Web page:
District council set to increase council tax precept by 2.27 per cent

Richmondshire district council leaders are recommending an increase in their share of the council tax bill.

The rise of £5 to £225 for an average Band D property equates to a 2.27 per cent increase from April 2020.

“Council tax underpins all our corporate priorities providing a key source of income that enables the delivery of services and balances our budget,” said council leader, Councillor Angie Dale.

“We agreed late last year that we would look to freeze either council tax or our fees and charges – things like pest control, car park and toilet charges and our lifeline service.

“We couldn’t do both – so we chose to freeze all our fees and charges which will have an impact on everyone in Richmondshire whether a resident, visitor or business.

“It was a very tough decision to make but we feel this small council tax rise – which for an average Band D property will be less than 50p per month increase – will have less impact on people’s lives.

“These are hard times for everyone – covid is having an effect on all our budgets whether at home, for a business or here at the council, so it was important we keep any rises we have to make to a minimum.”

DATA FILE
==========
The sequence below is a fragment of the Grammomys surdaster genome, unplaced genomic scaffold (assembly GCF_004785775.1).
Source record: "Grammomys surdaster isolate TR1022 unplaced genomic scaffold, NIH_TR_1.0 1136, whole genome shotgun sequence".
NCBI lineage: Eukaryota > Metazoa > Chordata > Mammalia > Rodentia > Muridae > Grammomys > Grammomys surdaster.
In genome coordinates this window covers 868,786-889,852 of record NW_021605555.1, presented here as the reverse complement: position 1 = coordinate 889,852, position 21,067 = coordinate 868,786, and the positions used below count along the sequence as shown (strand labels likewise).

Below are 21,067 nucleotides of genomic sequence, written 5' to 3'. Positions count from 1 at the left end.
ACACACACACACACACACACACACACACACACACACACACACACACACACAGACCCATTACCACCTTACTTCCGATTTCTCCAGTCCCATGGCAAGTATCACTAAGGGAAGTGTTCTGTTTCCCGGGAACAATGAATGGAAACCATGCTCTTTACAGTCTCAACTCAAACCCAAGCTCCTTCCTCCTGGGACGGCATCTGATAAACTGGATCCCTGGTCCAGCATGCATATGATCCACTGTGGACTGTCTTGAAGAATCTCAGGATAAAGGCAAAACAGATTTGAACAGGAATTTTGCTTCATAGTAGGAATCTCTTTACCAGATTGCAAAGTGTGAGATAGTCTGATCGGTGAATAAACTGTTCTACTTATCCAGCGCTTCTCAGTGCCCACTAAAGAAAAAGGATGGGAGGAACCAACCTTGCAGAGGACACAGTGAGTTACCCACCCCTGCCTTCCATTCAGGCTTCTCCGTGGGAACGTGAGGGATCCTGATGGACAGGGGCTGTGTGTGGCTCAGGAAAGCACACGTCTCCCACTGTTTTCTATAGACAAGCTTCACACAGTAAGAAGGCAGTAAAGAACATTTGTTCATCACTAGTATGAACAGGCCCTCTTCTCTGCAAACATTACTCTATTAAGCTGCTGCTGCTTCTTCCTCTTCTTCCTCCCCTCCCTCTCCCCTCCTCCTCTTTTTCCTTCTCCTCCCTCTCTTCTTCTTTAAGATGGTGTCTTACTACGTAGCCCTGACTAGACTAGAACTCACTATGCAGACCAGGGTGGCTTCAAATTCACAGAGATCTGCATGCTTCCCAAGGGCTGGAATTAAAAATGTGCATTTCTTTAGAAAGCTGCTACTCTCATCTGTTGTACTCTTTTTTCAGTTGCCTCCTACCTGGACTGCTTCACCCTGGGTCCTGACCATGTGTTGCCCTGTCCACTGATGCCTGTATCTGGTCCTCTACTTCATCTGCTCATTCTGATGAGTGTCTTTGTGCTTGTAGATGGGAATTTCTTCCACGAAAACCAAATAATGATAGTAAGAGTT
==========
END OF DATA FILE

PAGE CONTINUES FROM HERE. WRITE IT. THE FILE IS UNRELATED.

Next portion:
The authority’s Corporate Board last night recommended the increase for approval by full council later this month.

Corporate board members also approved a budget of £6,762,100 for 2021/22.

This increase applies only to Richmondshire District Council’s tax requirement.

The actual increase to a householder’s bill will be greater once precepts are applied by North Yorkshire County Council, North Yorkshire Fire and Rescue Authority, the Police and Crime Commissioner for North Yorkshire and local Town/Parish Councils.


  • Richmondshire District Council is responsible for the billing and collection of Council Tax on behalf of all these authorities.

1 Comment

  1. From UK Gov Office of National statistics 2020 CPI = 0.8%, RPI = 1.1%.
    Why does the any part of the council tax need to increase at a rate TWICE the inflation rate?
    These taxes have increased above inflation for so many years that is now the norm in the council/councillors mindset?

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